As a reminder, from Wikipedia: “The Sandy Hook Elementary School shooting occurred on December 14, 2012, in Newtown, Connecticut, United States, when 20-year-old Adam Lanza shot and killed 26 people, including 20 children between six and seven years old, and six adult staff members. Lanza committed suicide by shooting himself in the head. The incident remains the deadliest mass shooting at either a primary or secondary school in U.S. history. The shooting prompted renewed debate about gun control in the United States, including proposals to make the background-check system universal and for new federal and state gun legislation banning the sale and manufacture of certain types of semi-automatic firearms and magazines with capacity for more than ten rounds of ammunition.”
Although Congress passed no new federal laws, several of the strongest gun-control states did pass new ones. This is what prompted Professor James Jacobs and Zoe Fuhr to ask what could be achieved by the passage of New York’s 2013 SAFE (Secure Ammunition and Firearms Enforcement) Act, which, according to New York Governor Andrew Cuomo, is “the toughest gun control law in the nation.” The book traces—in a very lively way—how the SAFE Act was drafted, passed, and signed in thirty days without any compromises. It then analyzes what each of the dozen of the Act’s initiatives achieved. These initiatives include universal background checks, tighter bans on assault weapons and ammunition feeders (magazines), mandatory reporting requirements for mental health professionals who encounter patients who present substantial risks of violence, gun license forfeiture for persons subject to domestic violence restraining orders, license renewal every five years, and numerous criminal offense and sentence enhancements for regulatory violations and gun crimes.
But the authors’ case study concludes that not much, if anything, has been achieved because the SAFE Act has not been effectively implemented and its provisions are easy to evade. The authors warn that gun control laws, like most laws, are not self-executing. Jacobs and Fuhr write: “Gun control proposals are usually promoted as if they are self-executing and self-enforcing,” but they are not. (P. 3). The New York legislature failed to provide more than token funding to implement and enforce the law. And there is no state level agency responsible for implementing and enforcing the law. In exposing the chasm between law on the books and law in action, this “gun control book” makes an excellent contribution to “sociology of law,” putting the reader in the mind of Murray Edelman and Stuart Scheingold.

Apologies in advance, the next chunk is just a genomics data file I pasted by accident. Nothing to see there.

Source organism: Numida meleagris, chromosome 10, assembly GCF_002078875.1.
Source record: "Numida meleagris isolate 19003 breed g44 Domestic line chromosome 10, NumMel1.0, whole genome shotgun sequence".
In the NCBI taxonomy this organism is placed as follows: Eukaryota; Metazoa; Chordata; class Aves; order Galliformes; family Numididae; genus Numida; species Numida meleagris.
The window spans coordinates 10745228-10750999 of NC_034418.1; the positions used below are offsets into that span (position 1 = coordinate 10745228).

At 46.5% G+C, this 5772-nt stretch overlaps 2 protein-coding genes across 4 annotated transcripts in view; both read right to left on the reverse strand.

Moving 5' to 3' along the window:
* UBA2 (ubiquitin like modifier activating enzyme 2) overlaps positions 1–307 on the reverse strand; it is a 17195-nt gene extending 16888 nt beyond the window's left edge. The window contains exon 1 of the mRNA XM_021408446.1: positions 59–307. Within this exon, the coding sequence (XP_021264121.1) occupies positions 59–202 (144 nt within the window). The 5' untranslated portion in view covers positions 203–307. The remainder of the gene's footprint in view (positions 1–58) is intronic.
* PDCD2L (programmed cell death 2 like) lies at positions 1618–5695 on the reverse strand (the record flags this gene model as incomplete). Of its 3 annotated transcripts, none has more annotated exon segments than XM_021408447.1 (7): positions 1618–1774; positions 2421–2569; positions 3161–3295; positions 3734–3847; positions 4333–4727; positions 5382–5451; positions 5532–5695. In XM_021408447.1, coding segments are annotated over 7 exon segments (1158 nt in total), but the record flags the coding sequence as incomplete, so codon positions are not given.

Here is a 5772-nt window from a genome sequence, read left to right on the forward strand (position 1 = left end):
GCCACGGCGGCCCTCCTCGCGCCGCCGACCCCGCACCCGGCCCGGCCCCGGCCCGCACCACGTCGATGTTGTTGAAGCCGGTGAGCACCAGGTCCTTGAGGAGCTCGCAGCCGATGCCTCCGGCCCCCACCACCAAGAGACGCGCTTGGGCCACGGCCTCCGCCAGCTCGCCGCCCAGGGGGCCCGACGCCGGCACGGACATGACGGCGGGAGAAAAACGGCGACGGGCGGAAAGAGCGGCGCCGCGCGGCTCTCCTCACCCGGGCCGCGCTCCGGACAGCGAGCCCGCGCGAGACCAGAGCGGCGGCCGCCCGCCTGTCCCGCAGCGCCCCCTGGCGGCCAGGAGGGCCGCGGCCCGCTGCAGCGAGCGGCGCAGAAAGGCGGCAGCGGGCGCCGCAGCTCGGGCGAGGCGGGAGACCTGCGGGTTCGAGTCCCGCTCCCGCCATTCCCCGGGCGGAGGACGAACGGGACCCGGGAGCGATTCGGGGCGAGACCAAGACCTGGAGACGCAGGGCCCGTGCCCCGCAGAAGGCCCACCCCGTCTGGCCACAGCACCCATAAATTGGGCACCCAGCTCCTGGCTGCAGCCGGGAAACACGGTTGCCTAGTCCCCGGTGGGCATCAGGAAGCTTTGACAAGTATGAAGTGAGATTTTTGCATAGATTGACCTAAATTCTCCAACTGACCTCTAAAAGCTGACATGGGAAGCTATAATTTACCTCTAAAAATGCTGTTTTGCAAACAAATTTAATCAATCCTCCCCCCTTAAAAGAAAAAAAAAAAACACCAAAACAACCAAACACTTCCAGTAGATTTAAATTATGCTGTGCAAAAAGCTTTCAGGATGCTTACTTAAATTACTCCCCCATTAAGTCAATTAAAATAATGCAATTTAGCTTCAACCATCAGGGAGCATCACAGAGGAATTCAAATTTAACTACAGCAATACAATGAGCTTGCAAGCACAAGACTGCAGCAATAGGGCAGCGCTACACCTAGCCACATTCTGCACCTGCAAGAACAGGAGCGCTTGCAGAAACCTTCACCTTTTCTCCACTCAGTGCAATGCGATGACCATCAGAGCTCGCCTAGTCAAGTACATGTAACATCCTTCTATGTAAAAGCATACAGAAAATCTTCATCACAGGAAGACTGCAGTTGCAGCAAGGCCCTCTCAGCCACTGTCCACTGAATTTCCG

Jacobs and Fuhr’s book provides a fascinating example of how gun control laws function to attract and energize political support. In effect, the SAFE Act is best understood as a “symbolic law,” not as a serious crime control initiative. As Franklin Zimring explains, in his Foreword to The Toughest Gun Control Law in the Nation, gun control laws are passed in blue (liberal Democrat) states, whereas red (conservative Republican) states pass laws reinforcing the rights of gun owners. Thus, where gun controls are easy to pass, they are often operationally redundant or marginal.
The Toughest Gun Control Law in the Nation led me to question why Europeans, such as myself, so easily believe that U.S. gun violence could be cured by passing more laws. In Spain, a would-be gun purchaser must obtain a license for a gun from the Guardia Civil. That involves stating a particular need, such as hunting, police work, or protection of self and property. The law is almost the same in New York, especially New York City. A New York City resident needs a license to possess a firearm and must pass a background check to purchase a firearm from a federally licensed dealer. And licensing authorities in both jurisdictions rarely approve applications. Few licenses are issued in Spain or New York City. But these regulatory controls can easily be avoided by purchasing a gun from a private party on the secondary market or on the black market. It is easy for a non-licensee to acquire a gun in New York. Maybe this is not so easy in Spain. If that is so, what accounts for this difference? How are European gun control laws effective in keeping guns out of the hands of dangerous persons? Probably the stringency of gun controls, and different cultures, explain the difference of the estimate of civilian firearms between Europe and the U.S.
In sum, The Toughest Gun Control Law in The Nation raises many challenging questions about the regulation of weapons and, more generally, about the promise and limits of law. Professor Jacobs’s and Fuhr’s research is a forerunner and raises relevant comparative research questions—When is gun control effective? What is the relation of guns with crimes? How active is the black market?—that European criminologists could find extremely important to research.